Mrs. Ames piped in from the couch.
“You know, because you riiiippp it out, like ‘ribbit,’ like a frog!” Caroline Beasley, a bubbly redhead, smiled at her. Caroline had been a grade or two behind Claire and now worked as a CPA in Dovetail.
Mr. Black waited for the others to subside, then continued.
“No sense ripping open any more of the stitches than you need to. Take it back to where you miscounted, then start over from there.” Claire looked up at Donald again.
By stitches he meant old wounds or was her preoccupation with Dutch making her crazy?
His gaze was steady and apparently innocent.
But his mouth was ever so slightly curved, the lines around it a fraction deeper. Enough for Claire to realize she needed to make this man her friend. It was never wise to have an enemy who could read you so well.
“Thanks, Donald.” She emphasized his given name. He wasn’t Mr. Black anymore; Mr. Black would’ve told her to read another chapter of A Tale of Two Cities to understand the significance of Madame Defarge and her maniacal knitting. Donald let her know with a glance that he didn’t miss a trick, but wasn’t inclined to push her on it, either.
His kindness was evident in the relaxed way he spoke to her. He didn’t want her to feel uncomfortable around him.
“This is always scary.” Claire ripped back row after row until she couldn’t see the ripples anymore, and the stitches left in the row were the same ones she’d started with.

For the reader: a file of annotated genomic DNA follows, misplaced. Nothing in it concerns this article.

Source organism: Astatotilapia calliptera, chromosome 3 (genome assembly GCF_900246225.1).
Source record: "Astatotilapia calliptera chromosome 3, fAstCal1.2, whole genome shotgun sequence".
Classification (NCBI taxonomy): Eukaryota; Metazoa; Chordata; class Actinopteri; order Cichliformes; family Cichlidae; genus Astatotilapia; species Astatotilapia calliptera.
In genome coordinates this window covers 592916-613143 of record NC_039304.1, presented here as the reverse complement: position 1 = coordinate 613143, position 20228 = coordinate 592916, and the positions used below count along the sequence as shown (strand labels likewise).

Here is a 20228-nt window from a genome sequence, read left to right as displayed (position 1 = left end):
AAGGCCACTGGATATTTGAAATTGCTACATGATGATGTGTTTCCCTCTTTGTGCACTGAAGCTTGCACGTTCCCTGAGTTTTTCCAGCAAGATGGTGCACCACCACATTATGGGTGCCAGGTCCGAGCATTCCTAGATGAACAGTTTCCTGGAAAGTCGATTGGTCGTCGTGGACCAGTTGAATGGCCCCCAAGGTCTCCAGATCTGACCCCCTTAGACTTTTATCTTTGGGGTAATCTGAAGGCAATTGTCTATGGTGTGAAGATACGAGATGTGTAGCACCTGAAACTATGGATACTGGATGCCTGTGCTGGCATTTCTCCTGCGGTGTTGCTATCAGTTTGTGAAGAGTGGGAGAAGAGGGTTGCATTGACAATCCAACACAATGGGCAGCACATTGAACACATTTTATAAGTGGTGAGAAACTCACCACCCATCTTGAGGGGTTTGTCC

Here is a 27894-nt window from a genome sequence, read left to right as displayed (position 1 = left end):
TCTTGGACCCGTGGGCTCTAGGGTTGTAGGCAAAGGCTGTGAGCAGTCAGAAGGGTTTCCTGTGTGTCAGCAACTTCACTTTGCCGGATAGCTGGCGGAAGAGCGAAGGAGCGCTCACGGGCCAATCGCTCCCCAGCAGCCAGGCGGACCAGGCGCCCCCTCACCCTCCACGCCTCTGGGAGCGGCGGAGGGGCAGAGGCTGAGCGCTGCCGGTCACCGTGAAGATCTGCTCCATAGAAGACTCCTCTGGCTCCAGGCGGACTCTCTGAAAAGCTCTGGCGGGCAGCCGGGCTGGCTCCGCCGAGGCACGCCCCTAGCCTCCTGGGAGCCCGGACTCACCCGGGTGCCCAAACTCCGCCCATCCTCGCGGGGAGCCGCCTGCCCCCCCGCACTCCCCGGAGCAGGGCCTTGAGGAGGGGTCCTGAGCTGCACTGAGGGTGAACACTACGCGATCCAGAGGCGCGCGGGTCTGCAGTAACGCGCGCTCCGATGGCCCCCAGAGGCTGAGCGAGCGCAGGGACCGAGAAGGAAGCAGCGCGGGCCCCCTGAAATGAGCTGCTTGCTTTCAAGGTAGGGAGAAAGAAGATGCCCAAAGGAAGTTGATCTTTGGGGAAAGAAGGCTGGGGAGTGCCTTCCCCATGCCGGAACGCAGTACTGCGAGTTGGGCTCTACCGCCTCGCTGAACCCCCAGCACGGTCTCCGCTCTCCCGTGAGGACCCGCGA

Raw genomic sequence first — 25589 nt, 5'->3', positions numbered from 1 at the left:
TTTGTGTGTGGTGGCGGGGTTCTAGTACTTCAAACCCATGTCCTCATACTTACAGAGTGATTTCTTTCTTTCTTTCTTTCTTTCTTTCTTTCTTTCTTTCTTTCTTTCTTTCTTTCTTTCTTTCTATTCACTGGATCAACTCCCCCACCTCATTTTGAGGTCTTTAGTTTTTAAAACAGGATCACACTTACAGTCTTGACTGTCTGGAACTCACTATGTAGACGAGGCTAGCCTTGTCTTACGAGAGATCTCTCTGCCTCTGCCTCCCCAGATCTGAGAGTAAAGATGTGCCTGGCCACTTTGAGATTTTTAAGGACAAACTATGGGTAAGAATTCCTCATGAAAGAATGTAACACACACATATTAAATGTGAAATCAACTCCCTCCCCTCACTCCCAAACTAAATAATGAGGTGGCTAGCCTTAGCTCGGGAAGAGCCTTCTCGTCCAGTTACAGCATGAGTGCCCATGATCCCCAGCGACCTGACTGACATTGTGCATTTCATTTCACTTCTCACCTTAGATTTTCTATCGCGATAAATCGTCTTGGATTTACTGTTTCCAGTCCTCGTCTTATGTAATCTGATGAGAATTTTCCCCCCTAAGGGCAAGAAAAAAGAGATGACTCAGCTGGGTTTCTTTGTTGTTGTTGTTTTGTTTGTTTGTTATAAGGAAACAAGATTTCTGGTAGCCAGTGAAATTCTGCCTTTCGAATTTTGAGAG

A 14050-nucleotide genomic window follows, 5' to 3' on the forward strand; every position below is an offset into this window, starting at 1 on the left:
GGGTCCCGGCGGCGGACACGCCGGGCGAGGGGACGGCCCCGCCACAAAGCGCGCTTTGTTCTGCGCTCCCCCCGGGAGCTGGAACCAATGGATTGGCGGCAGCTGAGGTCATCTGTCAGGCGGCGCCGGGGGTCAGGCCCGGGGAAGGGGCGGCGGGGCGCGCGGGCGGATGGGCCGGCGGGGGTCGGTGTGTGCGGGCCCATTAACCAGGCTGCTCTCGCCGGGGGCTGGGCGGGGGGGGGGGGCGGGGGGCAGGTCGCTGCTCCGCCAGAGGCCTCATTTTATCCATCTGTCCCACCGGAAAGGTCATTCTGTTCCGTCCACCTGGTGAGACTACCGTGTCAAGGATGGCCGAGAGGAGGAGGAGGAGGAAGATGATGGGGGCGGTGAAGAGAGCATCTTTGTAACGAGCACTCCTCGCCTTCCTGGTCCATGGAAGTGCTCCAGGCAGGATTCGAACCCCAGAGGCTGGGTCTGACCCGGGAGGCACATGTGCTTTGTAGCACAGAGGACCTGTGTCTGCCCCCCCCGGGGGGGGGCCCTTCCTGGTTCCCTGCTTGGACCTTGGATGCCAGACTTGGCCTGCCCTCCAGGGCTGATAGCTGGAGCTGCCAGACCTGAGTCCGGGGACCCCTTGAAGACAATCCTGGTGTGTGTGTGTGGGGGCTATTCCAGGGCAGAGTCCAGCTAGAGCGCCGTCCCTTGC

“It’s part of the process, Claire. We all rip back, even after years of knitting.”
“Donald, if I didn’t know better, I’d think you were still trying to teach me theme and motif, only this time on life.”
Donald laughed. “Am I that gauche? It’s a good thing I retired, then. I’d really confuse today’s kids.”
Claire smiled at him. “No, you wouldn’t. You were always a wonderful teacher. You cared about your subject and the kids. But you did keep a wall up.” Indeed, he’d never been the go-to teacher when a student needed affirmation or advice.
“You understand it now, I assume?” He raised his eyebrows at her. She looked at his face; he was still handsome, the once-dark goatee and full head of hair an elegant shade of silver. Claire saw the years in the wrinkles on his forehead. Years of keeping his private life private, years of ignoring the taunts and snide comments issued by adolescent boys learning about their own sexuality.
“I do. And I still think you’re wonderful, Donald.”
With that, Claire started her first real friendship since returning to Dovetail.
C LAIRE WAS SCRUBBING down her countertop and glanced out the kitchen window toward the barn for at least the sixth time in five minutes. Dutch’s truck was there. Some days she went out and talked to him as he tended to the llamas, other days not—she figured he’d tell her if there was anything she needed to be aware of.
Besides, it was easier to her if she didn’t have to face him in person.
The past few weeks had passed without incident as Stormy healed from the rough birth, the crias grew stronger by the day, and Sasha fell into a routine of spending time with Claire a couple of afternoons each week.
Claire was proud of keeping her promise to herself. She was available to Sasha, but wasn’t consumed by Dutch’s moods or her own ruminations on their past.
For the most part.
She threw down the sponge and leaned against the counter.
She hated the total awareness her body had of Dutch. From the moment his truck turned into the drive, a full quarter mile up the road, until he was a mile out from her property, her internal radar seemed to vibrate at a frequency just shy of excruciating.
With another man, other circumstances, she’d be able to let herself enjoy the physical chemistry. But not with Dutch, especially since it was so one-sided. Whatever chemistry they’d had as kids only lingered with her; she was certain of it. Even if Dutch saw her as more